On World Day of Social Justice, we ask: why women eat last and least?

World Day Social Justice - Action Against Hunger

Women and children participating in a culinary demonstration held by local Action Against Hunger staff. Photo: Lys Arango for Action Against Hunger, Senegal.

According to the United Nations, 60% of the world’s undernourished population are women. The Food and Agriculture Organization, in its 2019 report on food insecurity and nutrition in the world, indicated that the chances of being food insecure are still approximately 10 percent higher for women than for men.

Considering these facts, the question to ask is not just “how do we eliminate hunger for women,” but rather “why are more women suffering from malnutrition than men in the first place?” While there are many factors at play, the reason is often quite simple: women eat last and least.

Why do women eat last and least?

Central among the reasons for this inequality when it comes to food are traditional gender roles. In many developing countries, men are the primary breadwinners, while women are responsible for completing most of the domestic unpaid work.

In Sub-Saharan Africa, for example, women perform most of the domestic work and are often the caregivers for the family. This involves collecting and preparing food, and sometimes walking many kilometers to collect water.

Since women are often responsible for caring for and nourishing their families, they often ensure the rest of their family has eaten first and eat what is left. This translates into unequal access to highly nutritional food and greater susceptibility to malnutrition. Additionally, in these households, women often lack the rights to land ownership and financial services to secure their livelihoods. This again results in women consuming less, in order to ensure the health of their children.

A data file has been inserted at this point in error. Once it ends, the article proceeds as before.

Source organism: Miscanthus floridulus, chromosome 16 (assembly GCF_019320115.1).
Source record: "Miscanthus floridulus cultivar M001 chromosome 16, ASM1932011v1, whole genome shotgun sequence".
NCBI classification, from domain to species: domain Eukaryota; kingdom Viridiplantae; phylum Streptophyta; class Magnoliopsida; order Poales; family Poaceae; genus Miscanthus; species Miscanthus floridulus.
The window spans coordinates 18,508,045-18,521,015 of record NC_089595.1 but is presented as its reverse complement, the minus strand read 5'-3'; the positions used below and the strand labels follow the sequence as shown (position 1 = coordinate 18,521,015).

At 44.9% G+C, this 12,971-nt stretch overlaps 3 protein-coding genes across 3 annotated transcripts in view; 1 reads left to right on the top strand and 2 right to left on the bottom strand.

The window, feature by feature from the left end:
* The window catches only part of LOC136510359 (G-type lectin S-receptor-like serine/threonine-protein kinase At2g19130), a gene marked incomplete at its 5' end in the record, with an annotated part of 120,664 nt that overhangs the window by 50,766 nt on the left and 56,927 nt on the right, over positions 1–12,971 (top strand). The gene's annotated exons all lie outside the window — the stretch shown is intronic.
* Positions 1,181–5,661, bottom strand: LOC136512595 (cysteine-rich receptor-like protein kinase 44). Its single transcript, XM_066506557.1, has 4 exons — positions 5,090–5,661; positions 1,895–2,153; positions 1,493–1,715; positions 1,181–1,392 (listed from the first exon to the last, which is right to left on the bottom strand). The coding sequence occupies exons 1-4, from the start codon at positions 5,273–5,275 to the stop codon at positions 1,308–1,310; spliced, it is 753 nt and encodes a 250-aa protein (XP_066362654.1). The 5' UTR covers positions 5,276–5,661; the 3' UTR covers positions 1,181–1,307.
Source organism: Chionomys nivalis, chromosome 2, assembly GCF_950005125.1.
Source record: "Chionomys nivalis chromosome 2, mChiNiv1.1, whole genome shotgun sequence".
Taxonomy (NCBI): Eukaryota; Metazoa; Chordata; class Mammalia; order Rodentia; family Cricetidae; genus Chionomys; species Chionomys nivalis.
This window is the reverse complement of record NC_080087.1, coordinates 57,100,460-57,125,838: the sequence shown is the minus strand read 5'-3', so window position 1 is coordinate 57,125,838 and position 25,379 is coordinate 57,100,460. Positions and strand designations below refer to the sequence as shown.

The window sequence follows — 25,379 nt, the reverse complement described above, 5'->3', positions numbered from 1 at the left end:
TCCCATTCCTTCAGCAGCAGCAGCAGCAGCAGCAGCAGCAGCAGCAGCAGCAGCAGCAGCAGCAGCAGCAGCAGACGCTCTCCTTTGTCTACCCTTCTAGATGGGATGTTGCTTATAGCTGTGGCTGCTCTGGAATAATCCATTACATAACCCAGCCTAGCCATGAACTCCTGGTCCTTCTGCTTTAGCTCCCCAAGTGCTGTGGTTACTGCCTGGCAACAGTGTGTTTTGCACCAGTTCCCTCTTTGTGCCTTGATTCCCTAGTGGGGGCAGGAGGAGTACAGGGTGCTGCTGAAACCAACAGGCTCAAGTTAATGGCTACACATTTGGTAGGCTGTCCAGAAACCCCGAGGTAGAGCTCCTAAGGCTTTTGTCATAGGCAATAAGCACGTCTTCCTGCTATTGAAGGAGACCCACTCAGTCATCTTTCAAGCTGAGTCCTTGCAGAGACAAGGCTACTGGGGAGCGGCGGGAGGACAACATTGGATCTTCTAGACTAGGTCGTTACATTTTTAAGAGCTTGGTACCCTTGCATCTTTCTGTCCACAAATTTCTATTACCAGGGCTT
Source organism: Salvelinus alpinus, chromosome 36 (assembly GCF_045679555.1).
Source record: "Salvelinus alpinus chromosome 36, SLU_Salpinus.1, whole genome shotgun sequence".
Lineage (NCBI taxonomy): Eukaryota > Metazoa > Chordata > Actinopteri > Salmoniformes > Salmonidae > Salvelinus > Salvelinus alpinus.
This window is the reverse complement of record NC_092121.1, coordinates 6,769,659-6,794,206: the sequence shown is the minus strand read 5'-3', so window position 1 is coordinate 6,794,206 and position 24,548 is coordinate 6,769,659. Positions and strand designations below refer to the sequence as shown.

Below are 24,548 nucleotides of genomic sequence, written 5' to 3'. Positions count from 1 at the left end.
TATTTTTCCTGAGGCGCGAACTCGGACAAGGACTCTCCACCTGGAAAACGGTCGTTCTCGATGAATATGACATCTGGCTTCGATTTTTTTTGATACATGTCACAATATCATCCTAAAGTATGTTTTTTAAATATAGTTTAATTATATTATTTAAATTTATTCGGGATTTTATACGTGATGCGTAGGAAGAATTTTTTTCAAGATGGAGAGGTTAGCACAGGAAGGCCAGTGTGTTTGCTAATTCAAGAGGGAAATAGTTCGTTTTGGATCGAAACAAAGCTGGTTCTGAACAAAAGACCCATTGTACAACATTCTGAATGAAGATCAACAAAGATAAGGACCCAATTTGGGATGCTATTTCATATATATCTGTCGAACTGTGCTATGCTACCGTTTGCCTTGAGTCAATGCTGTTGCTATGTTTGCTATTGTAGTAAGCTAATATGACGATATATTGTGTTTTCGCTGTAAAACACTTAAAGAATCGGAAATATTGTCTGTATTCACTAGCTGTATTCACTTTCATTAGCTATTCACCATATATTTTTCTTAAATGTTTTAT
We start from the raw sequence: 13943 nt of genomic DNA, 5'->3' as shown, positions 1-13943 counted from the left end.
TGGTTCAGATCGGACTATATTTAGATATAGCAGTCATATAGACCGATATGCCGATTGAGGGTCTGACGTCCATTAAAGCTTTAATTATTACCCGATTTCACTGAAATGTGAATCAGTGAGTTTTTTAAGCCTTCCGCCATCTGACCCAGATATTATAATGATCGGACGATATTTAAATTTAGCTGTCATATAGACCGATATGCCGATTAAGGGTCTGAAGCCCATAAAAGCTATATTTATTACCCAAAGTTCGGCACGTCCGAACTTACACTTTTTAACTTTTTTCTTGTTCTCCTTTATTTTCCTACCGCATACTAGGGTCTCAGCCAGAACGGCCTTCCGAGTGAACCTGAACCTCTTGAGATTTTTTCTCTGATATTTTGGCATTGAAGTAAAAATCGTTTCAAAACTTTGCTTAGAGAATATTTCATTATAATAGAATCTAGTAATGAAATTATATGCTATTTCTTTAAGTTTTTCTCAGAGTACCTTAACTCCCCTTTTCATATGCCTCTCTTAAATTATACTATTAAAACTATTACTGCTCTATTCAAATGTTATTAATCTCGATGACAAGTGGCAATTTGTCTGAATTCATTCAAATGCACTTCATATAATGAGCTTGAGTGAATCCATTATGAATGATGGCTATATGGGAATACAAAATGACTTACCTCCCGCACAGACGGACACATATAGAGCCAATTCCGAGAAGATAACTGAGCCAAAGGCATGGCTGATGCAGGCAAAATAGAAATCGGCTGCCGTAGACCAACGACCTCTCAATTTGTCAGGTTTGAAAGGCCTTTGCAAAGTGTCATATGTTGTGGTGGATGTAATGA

How do we end food discrimination?

Overcoming issues of violence against women involves deepening the understanding of trends in gender inequality and monitoring undernutrition through a gender-specific lens. Understanding dietary patterns, such as who eats what and when, is vital to uncovering differences between members of the household.

It is crucial to educate women on the importance of nourishing themselves alongside their family members. This is something that we, at Action Against Hunger, achieve through mother-to-mother support programs.

Kolom buys food for her group of Porridge Moms, an initiative of Action Against Hunger

Established in 2016, the ‘Porridge Moms’ program in the war-torn region of Borno state, Nigeria, has been essential in providing mothers with nutritional advice and peer support. It helped a number of women, including Kolom Abbas, a mother of three, who was forced to flee the war with her children.

Every day, the women from her group – each group of Porridge Moms counts 15 women – gather together and make nutritious meals for themselves and their young children. As they cook, the mothers learn and share with each other and with our teams about nutrition, healthy childcare practices, and good hygiene. The group receives a monthly stipend to pay for food items and other costs.

In Kenya, we have constructed a series of wells in order to reduce the distance that women need to travel to collect water. This has encouraged the women to build their own ‘food gardens’ near the wells, which they use to grow and share food. The ownership of food gardens increases women’s sense of control over the production and consumption, ensuring women no longer face food discrimination.

These are only a few of the initiatives that we have implemented to reduce the gender equality gap in access to food. These are crucial in changing the way the role of women is perceived and ensuring that women are not left with the crumbs at meal time.